So we went to a big IT event in Brazil, and there was a Dutch company hiring Brazilians. We were suspicious, but my husband agreed to talk to them and left his contact. We didn't think they would actually contact him. But they did! So he did the selection process and a month later they sent him a proposal.

I remember our euphoria, we asked ourselves: what now? Do we accept it? Yes, we accept it!

Why the Netherlands?

I had never heard of the Netherlands before, I knew nothing about this country. I just heard the name "Amsterdam" a couple of times I think, - and it was not for the right reasons.

When we received the proposal, I remember googling for the recommended city name for us to live: Utrecht. I saw the first two photos and said to my husband at the same time "accept!". Utrecht is a very beautiful place, well located and full of history. I love to live here.

In the end, I say that the reason for being the Netherlands was just luck. It's a country where people have a great quality of life, the IT market is on the rise and pays very well, and has quality health and education for those who want to have children or already have them.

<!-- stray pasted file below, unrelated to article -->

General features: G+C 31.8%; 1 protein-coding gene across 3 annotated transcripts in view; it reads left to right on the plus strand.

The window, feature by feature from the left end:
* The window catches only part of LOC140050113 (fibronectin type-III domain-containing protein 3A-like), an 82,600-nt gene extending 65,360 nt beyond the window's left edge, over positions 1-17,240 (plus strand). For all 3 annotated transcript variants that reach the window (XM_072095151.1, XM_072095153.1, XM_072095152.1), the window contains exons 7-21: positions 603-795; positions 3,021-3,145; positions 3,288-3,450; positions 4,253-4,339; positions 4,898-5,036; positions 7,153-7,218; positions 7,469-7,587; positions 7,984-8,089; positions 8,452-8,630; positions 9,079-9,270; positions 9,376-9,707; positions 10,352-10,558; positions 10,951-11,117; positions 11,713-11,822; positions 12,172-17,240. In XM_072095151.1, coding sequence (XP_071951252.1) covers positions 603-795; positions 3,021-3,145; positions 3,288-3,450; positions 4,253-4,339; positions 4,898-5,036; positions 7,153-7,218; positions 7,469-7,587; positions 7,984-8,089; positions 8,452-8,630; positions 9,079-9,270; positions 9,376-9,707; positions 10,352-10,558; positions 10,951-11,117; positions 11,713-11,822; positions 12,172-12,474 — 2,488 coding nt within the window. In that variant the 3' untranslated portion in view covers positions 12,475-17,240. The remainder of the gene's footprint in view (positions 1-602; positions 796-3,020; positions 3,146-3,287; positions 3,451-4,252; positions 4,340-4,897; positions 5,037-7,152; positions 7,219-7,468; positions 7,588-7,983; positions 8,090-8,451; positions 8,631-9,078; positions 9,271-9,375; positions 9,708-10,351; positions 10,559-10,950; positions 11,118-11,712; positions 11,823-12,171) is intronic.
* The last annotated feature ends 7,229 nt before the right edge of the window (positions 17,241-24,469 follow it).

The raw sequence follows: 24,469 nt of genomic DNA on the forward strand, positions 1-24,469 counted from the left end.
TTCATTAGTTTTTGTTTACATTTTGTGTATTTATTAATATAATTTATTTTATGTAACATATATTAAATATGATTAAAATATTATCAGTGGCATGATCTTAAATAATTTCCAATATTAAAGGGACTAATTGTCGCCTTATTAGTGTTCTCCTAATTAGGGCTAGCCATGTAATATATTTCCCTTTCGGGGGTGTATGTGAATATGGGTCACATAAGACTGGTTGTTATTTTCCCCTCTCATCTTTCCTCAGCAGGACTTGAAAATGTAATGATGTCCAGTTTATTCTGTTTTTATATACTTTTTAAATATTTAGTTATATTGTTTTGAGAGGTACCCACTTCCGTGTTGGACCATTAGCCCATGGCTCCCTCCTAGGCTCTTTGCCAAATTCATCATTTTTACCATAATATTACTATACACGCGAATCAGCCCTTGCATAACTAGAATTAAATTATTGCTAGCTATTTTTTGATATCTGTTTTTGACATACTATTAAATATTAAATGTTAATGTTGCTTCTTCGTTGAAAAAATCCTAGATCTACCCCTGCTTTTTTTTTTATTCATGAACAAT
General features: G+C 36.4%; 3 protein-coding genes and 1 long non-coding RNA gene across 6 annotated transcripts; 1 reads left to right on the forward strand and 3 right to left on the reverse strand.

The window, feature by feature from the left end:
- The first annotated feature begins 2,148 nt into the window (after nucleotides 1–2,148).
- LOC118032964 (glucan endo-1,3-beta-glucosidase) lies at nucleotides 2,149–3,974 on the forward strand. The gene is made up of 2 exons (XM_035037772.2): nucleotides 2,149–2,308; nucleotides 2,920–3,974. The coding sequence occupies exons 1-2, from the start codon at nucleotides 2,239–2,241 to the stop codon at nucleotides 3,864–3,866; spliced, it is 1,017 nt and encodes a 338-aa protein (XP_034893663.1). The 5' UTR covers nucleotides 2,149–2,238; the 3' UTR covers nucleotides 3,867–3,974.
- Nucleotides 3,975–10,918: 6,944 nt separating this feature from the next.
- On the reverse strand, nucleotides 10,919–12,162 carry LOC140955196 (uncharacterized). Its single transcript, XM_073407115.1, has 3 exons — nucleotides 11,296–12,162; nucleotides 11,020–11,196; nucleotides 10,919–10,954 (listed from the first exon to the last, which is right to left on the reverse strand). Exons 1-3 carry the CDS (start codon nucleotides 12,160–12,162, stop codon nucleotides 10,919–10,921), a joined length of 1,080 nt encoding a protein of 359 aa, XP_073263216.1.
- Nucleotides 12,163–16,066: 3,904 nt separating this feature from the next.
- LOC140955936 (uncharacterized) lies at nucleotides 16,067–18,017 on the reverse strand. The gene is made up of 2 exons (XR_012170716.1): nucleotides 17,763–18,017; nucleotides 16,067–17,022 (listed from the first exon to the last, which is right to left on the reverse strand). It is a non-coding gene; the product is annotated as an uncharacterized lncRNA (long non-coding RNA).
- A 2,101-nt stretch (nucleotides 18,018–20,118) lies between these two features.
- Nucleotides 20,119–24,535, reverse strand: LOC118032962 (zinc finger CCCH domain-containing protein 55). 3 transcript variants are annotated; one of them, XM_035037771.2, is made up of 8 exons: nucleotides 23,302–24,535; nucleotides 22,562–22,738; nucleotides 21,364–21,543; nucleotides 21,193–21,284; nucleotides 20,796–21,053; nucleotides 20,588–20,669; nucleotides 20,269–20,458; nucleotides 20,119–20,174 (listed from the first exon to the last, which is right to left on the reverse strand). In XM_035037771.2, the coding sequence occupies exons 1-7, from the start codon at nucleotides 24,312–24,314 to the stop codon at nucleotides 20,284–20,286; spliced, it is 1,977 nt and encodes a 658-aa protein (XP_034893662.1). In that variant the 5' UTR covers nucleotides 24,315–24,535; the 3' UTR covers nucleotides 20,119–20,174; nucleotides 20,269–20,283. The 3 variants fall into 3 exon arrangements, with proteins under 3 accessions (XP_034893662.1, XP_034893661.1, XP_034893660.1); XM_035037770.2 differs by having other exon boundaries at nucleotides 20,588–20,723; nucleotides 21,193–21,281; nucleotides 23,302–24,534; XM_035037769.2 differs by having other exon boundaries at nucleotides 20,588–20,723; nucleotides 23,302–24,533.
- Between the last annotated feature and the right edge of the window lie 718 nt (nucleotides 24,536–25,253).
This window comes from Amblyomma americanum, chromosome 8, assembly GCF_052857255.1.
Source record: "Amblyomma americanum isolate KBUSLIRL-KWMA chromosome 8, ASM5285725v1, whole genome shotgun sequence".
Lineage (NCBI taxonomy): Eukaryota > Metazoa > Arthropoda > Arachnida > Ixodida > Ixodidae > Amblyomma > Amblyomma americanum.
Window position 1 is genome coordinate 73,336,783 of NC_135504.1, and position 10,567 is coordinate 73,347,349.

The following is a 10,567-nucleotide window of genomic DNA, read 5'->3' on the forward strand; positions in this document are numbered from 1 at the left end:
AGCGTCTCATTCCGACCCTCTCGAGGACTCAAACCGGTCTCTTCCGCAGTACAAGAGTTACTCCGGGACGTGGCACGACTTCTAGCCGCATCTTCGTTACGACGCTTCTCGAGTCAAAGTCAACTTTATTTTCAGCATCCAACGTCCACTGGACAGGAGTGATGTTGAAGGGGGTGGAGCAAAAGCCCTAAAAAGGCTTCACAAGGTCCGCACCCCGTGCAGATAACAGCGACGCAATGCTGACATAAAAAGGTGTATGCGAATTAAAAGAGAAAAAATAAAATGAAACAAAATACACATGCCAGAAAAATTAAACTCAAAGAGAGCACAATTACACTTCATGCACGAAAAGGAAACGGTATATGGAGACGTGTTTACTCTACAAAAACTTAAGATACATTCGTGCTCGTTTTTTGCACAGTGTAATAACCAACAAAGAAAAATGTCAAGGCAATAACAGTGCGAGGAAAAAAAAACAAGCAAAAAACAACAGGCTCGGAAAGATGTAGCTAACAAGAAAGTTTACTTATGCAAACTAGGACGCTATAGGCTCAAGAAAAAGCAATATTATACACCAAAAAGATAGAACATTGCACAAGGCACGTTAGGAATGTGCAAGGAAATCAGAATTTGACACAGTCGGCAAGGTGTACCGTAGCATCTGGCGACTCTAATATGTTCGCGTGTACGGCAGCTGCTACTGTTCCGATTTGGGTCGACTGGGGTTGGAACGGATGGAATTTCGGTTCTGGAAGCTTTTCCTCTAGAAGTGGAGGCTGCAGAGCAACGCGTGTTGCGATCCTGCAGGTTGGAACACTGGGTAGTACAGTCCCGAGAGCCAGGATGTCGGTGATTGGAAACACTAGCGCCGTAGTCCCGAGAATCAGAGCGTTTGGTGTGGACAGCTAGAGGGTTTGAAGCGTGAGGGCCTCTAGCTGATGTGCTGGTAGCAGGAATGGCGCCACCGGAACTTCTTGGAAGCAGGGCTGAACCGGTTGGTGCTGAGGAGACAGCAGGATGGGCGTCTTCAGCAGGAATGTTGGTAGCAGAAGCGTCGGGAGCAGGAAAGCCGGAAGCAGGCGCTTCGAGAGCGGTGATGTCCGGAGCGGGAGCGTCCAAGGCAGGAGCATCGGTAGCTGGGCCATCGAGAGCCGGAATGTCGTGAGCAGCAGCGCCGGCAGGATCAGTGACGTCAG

The only two things that made my adaptation difficult were the weather (6 months of cold, rain, and wind per year for a Brazilian is hard) and the language. Dutch is a language completely different from Portuguese, English, and Spanish. Sometimes I find some words similar to English, but just sometimes.

The visa

If you do not have a European passport, there are few cases in which you can apply for a residence permit in the Netherlands. The most common are partner or family member of a Dutch, an employee of a Dutch company, a student of a Dutch university or school, or an au pair.